A couple of weeks ago the organisers of the Tour de France announced this huge sporting event will start right here in Yorkshire next year.
This is a huge coup for the country, still basking in the post-Olympic glow, and for the region, due in no small part to Welcome to Yorkshire. Yorkshire beat off bids from the likes of Florence, Berlin and Barcelona. Not even the British government thought we could win it – they backed Edinburgh.
But win it we did and, perhaps to prove the organisers right in putting their faith and trust in us, hundreds of people turned into Leeds to celebrate after the routes were announced.
Leeds will host the start or Grand Départ and the first two stages will cross some of Yorkshire’s most spectacular landscapes.
Reader, I was among those braving the freezing temperatures and snow to be part of this pretty historic moment.
I was there to watch the well-heeled (or perhaps just well-connected) trot through the crowds and into the warmth of the city’s town hall for a gala dinner.
I was there through 57 minutes of waffle and not much else – unless you count a couple of fire eaters and unicyclists and a line-up of interviewees including Rosemary Shrager (possibly the most un-Yorkshire person in the country), Neville Longbottom from the Harry Potter films, Leeds Rhinos players and some of the less well-known Emmerdale cast members.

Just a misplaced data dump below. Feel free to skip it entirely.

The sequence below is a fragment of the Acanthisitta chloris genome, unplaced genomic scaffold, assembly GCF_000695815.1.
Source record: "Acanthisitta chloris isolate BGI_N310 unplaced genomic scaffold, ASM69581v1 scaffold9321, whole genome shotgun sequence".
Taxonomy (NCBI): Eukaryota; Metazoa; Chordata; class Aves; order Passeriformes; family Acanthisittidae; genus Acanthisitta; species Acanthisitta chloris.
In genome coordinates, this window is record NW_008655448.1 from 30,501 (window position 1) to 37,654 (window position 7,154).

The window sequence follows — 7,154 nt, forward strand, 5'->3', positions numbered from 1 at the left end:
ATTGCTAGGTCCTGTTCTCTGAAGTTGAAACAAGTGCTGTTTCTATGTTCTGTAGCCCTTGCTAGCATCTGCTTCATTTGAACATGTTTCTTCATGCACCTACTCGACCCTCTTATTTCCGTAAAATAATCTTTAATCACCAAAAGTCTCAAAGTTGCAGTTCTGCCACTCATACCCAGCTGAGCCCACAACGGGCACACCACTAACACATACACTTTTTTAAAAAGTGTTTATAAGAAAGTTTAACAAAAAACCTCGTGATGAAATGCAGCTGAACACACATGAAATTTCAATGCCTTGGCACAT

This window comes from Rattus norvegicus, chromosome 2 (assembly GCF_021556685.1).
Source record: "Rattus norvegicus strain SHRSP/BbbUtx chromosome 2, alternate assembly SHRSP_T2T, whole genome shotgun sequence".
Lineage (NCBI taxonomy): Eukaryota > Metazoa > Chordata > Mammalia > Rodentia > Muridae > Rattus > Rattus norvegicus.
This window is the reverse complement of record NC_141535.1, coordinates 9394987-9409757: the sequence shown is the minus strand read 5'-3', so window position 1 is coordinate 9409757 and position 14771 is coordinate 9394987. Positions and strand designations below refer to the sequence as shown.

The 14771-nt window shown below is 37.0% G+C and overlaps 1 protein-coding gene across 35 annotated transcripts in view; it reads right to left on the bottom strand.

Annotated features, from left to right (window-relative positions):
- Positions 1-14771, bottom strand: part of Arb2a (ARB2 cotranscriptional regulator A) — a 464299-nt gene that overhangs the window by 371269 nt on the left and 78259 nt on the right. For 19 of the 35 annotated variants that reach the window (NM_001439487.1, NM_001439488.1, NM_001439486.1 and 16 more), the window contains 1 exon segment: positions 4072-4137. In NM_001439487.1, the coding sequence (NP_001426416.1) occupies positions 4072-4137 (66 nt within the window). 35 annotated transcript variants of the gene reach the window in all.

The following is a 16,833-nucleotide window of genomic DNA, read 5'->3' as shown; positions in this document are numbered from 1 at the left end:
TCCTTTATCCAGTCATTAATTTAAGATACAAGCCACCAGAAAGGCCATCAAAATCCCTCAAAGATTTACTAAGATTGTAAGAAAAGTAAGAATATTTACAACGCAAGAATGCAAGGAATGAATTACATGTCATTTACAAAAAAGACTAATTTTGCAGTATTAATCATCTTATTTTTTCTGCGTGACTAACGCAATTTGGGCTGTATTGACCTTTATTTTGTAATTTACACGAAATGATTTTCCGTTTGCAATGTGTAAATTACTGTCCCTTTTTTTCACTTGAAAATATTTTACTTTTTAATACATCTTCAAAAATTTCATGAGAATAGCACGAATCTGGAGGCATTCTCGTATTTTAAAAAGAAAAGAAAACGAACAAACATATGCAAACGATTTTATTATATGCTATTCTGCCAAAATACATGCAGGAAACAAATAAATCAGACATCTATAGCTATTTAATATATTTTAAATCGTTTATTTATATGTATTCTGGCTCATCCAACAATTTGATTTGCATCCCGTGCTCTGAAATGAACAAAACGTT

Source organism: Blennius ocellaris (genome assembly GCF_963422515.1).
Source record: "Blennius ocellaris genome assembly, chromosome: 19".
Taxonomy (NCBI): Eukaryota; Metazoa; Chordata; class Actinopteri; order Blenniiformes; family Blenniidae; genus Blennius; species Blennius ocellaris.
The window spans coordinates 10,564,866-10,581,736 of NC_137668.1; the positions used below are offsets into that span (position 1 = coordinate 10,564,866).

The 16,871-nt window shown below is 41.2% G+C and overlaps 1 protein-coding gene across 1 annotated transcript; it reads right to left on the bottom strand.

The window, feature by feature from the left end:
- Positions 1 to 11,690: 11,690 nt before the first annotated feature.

At three minutes to 7pm the fireworks came. This is what most people had come to see and – there’s no doubting – they were spectacular.
There’s also no doubt that, since we found out we’d won the Tour de France, a pride and feel-good factor has begun to spread that seems sure to do for Yorkshire what the Olympics did for London.
But it’s a good job the Tour is in July because after standing on the street for just an hour it took me several hours to warm through.
The meal we had at Reds True BBQ helped – a lot. If you haven’t yet found this place it’s fast becoming a Leeds institution and it’s easy to see why.
The smell hits you as soon as you walk in, making your saliva glands demand to be satiated. There’s a buzzy but laid-back atmosphere. There’s live music and you can watch your food being prepared. They use some of the best local suppliers and most dishes are under a tenner. For a lot of food.
It is Americana at its best. A bit like being in an episode of Man vs Food, but without so much gluttony (most of the time).
I embraced the caveman in me and went for a half rack of baby back ribs, while hubs chose pulled pork.
Comfort food while you watch the snow fall outside over the iconic Corn Exchange? Perfect.